Feds predict cooler northern US, warmer south this winter

Feds predict cooler northern US, warmer south this winter
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Federal meteorologists are predicting that the northern United States will be cooler and wetter this winter than last year, while the southern part of the country will be warmer and drier.

The predictions were part of the National Oceanic and Atmospheric Administration’s (NOAA) annual winter outlook released Thursday.

NOAA said it is likely that the La Nina climate pattern will develop this winter, which lowers sea surface temperature in the central Pacific Ocean.


For the United States, La Nina would reduce precipitation across much of the South, with limited increases in the far north.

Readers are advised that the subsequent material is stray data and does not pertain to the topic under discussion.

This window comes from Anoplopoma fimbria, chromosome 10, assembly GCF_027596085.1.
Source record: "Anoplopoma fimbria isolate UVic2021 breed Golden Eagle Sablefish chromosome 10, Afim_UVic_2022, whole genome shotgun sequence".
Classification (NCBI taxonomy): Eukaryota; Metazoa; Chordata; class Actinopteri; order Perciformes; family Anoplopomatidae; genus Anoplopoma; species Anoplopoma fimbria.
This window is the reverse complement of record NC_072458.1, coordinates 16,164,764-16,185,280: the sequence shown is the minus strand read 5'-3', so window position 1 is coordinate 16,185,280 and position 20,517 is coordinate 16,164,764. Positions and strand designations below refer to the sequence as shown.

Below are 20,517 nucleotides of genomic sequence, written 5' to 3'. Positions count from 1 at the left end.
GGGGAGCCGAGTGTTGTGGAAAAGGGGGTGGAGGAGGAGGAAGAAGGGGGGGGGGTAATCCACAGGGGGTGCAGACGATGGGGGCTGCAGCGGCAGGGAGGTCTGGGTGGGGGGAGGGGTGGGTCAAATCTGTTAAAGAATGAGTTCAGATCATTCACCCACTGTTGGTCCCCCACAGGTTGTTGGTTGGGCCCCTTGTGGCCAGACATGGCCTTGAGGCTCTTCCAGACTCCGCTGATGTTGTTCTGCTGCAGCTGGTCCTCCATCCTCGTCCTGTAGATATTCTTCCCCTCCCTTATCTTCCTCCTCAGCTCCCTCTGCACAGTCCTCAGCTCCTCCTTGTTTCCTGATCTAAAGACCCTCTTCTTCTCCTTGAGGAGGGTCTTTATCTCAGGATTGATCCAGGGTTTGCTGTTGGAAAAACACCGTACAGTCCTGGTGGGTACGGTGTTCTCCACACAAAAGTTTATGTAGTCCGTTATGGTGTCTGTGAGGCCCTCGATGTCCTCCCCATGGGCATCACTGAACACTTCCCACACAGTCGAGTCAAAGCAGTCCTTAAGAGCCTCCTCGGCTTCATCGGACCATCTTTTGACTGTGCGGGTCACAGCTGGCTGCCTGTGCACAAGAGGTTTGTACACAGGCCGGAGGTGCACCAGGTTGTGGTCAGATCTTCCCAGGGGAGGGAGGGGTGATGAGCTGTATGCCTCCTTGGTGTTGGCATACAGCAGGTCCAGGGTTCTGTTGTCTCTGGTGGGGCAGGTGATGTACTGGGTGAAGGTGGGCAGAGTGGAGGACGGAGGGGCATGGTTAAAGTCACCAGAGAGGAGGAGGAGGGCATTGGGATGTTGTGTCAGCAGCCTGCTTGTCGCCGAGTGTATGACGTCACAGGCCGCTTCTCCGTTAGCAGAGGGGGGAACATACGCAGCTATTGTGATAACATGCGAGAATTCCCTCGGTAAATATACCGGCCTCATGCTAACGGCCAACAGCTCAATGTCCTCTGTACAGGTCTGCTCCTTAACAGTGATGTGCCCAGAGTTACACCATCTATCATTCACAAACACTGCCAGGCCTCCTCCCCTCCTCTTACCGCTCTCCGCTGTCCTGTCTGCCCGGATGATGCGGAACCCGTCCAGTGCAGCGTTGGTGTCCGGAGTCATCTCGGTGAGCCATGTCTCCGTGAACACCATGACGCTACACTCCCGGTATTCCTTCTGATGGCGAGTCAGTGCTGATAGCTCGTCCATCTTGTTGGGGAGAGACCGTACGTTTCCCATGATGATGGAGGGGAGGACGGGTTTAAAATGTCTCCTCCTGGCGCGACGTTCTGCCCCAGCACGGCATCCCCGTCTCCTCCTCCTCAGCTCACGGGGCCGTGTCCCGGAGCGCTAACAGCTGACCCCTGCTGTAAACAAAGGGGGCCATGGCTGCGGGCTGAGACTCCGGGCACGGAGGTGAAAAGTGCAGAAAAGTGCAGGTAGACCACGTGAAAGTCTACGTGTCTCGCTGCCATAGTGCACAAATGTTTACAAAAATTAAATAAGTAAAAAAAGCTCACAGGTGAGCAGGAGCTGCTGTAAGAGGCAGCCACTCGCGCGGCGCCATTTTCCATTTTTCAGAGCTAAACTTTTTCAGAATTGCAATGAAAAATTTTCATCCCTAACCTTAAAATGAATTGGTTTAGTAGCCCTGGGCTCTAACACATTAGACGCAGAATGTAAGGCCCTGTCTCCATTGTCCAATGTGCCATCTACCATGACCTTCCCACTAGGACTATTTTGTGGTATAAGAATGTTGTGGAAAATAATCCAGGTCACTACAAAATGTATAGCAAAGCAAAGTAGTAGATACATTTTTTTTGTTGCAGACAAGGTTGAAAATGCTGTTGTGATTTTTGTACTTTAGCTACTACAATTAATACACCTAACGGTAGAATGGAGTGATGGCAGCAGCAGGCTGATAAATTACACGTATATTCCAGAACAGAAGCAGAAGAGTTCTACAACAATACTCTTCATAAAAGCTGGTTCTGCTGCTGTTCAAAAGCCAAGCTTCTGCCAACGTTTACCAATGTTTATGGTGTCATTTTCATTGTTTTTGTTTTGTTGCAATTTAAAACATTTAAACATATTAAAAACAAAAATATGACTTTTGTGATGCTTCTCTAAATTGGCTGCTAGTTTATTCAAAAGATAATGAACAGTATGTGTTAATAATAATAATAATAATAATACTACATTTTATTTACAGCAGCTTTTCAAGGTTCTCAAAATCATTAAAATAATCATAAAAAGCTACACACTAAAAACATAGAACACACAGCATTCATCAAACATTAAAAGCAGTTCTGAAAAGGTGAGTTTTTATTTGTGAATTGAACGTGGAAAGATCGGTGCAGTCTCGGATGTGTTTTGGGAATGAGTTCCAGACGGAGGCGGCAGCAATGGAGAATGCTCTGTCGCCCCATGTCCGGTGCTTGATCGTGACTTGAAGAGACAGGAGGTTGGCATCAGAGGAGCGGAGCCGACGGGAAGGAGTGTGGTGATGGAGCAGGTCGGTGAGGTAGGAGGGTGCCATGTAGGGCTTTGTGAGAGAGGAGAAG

“If La Nina conditions develop, we predict it will be weak and potentially short-lived, but it could still shape the character of the upcoming winter,” Mike Halpert, deputy director of NOAA’s Climate Prediction Center, said in a statement.

“Typical La Nina patterns during winter include above average precipitation and colder than average temperatures along the Northern Tier of the U.S. and below normal precipitation and drier conditions across the South,” he said.

Drought conditions are likely to persist in the Great Plains and in some small areas of the South despite the predicted increase in precipitation predicted for much of the country.